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Management of NCD in Low- and Middle-Income Countries

Authors:

William Checkley,

Division of Pulmonary and Critical Care, School of Medicine, Johns Hopkins University, Baltimore, MD; Program in Global Disease Epidemiology and Control, Department of International Health, Johns Hopkins Bloomberg School of Public Health, Baltimore, MD, US; CRONICAS Center of Excellence for Chronic Diseases, Universidad Peruana Cayetano Heredia, Lima, PE
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Hassen Ghannem,

Department of Epidemiology, Chronic Disease Prevention Research Centre, University Hospital Farhat Hached, Sousse, TN
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Vilma Irazola,

Centro de Excelencia en Salud Cardiovascular para el Cono Sur (CESCAS), Institute for Clinical Effectiveness and Health Policy (IECS), Buenos Aires, AR
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Sylvester Kimaiyo,

AMPATH, Moi University School of Medicine, Eldoret; Moi Teaching and Referral Hospital, Eldoret, KE
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Naomi S. Levitt,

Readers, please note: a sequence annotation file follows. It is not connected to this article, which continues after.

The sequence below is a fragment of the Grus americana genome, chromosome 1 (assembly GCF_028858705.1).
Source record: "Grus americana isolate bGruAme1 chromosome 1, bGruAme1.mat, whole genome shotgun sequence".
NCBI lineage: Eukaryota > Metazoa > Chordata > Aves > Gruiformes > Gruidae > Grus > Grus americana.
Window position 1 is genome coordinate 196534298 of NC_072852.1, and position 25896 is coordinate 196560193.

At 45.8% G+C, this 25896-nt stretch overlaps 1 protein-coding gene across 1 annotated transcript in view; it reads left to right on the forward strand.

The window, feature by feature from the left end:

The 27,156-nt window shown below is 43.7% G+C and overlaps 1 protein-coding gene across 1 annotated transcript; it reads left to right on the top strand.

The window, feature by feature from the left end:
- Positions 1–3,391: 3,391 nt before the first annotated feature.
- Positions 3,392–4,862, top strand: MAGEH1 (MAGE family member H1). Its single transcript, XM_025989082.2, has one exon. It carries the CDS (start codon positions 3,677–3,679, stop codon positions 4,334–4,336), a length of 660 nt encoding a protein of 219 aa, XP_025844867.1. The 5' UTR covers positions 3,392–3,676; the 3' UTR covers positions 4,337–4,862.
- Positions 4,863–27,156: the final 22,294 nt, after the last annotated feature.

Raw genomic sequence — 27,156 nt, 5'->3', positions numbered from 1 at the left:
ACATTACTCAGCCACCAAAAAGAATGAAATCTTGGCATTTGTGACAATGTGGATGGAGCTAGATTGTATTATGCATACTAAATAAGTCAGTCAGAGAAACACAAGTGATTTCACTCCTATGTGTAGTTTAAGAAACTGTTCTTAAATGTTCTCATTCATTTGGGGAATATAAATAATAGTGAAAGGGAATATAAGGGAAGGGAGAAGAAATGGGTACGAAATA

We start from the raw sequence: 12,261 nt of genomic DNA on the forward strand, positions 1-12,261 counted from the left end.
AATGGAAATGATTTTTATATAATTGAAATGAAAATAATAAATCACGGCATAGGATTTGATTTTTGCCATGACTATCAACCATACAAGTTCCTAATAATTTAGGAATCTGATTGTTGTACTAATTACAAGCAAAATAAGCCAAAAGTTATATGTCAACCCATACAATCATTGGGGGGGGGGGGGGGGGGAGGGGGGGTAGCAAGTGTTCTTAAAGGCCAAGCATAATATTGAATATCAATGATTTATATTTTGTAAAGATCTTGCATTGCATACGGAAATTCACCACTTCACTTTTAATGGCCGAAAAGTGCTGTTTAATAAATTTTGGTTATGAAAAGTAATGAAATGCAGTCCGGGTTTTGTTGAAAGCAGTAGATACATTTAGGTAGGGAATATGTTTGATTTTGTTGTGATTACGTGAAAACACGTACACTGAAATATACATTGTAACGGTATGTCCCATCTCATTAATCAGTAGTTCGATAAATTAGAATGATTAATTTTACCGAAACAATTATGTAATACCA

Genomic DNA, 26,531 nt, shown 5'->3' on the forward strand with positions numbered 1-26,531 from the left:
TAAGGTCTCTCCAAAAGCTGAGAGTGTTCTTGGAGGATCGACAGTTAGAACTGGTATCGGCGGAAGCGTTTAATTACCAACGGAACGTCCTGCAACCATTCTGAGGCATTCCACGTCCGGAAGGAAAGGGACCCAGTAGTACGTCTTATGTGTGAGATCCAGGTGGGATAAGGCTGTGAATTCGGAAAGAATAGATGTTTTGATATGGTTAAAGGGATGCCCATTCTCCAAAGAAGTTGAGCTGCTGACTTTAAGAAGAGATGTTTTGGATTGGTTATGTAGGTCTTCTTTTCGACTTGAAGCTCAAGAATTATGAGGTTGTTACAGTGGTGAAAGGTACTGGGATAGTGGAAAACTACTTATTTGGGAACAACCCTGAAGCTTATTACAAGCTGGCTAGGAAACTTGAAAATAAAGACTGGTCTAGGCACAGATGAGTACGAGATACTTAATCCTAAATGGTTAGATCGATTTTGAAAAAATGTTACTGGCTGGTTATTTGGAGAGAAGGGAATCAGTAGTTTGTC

Chronic Disease Initiative for Africa (CDIA), Cape Town; Division of Diabetic Medicine and Endocrinology, Department of Medicine, Faculty of Health Sciences, University of Cape Town, Cape Town, ZA
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J. Jaime Miranda,

CRONICAS Center of Excellence for Chronic Diseases, Universidad Peruana Cayetano Heredia, Lima; Department of Medicine, School of Medicine, Universidad Peruana Cayetano Heredia, Lima, PE
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Louis Niessen,

Centre for Control of Chronic Diseases (CCCD), International Centre for Diarrheal Disease Research, Bangladesh, Dhaka, BD; Department of International Health, Johns Hopkins Bloomberg School of Public Health, Baltimore, MD, US; Centre for Applied Health Research and Delivery, Liverpool School of Tropical Medicine, Liverpool, GB
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Dorairaj Prabhakaran,

Centre for Chronic Disease Control, New Delhi; Centre of Excellence in Cardio-Metabolic Risk Reduction in South Asia, Public Health Foundation of India, New Delhi, IN
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Cristina Rabadán-Diehl,

Office of Global Health, National Heart, Lung, and Blood Institute, National Institutes of Health, Bethesda, MD; Office of Global Affairs, U.S. Department of Health and Human Services, Washington, DC, US
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Manuel Ramirez-Zea,

INCAP Research Center for the Prevention of Chronic Diseases (CIIPEC), Institute of Nutrition of Central America and Panama (INCAP), Guatemala City, GT
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Adolfo Rubinstein,

Centro de Excelencia en Salud Cardiovascular para el Cono Sur (CESCAS), Institute for Clinical Effectiveness and Health Policy (IECS), Buenos Aires, AR
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Alben Sigamani,